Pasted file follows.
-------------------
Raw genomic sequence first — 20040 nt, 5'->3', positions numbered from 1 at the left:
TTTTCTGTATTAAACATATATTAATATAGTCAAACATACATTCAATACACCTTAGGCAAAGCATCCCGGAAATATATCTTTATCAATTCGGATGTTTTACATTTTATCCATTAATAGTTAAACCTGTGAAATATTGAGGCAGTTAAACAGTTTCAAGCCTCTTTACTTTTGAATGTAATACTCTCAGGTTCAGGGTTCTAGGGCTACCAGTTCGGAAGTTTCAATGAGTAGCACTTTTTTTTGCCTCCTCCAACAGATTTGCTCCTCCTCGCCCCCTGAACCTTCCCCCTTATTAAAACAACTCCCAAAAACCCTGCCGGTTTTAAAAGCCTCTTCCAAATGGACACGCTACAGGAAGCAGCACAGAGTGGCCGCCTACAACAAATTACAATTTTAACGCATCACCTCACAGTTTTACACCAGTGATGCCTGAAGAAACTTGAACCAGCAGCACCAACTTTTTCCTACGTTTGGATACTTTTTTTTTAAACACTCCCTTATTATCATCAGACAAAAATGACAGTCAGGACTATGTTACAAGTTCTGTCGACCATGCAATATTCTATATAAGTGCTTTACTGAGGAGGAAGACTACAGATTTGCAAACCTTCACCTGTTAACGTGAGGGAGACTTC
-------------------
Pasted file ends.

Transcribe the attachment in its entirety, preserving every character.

Raw genomic sequence first — 20040 nt, 5'->3', positions numbered from 1 at the left:
TTTTCTGTATTAAACATATATTAATATAGTCAAACATACATTCAATACACCTTAGGCAAAGCATCCCGGAAATATATCTTTATCAATTCGGATGTTTTACATTTTATCCATTAATAGTTAAACCTGTGAAATATTGAGGCAGTTAAACAGTTTCAAGCCTCTTTACTTTTGAATGTAATACTCTCAGGTTCAGGGTTCTAGGGCTACCAGTTCGGAAGTTTCAATGAGTAGCACTTTTTTTTGCCTCCTCCAACAGATTTGCTCCTCCTCGCCCCCTGAACCTTCCCCCTTATTAAAACAACTCCCAAAAACCCTGCCGGTTTTAAAAGCCTCTTCCAAATGGACACGCTACAGGAAGCAGCACAGAGTGGCCGCCTACAACAAATTACAATTTTAACGCATCACCTCACAGTTTTACACCAGTGATGCCTGAAGAAACTTGAACCAGCAGCACCAACTTTTTCCTACGTTTGGATACTTTTTTTTTAAACACTCCCTTATTATCATCAGACAAAAATGACAGTCAGGACTATGTTACAAGTTCTGTCGACCATGCAATATTCTATATAAGTGCTTTACTGAGGAGGAAGACTACAGATTTGCAAACCTTCACCTGTTAACGTGAGGGAGACTTC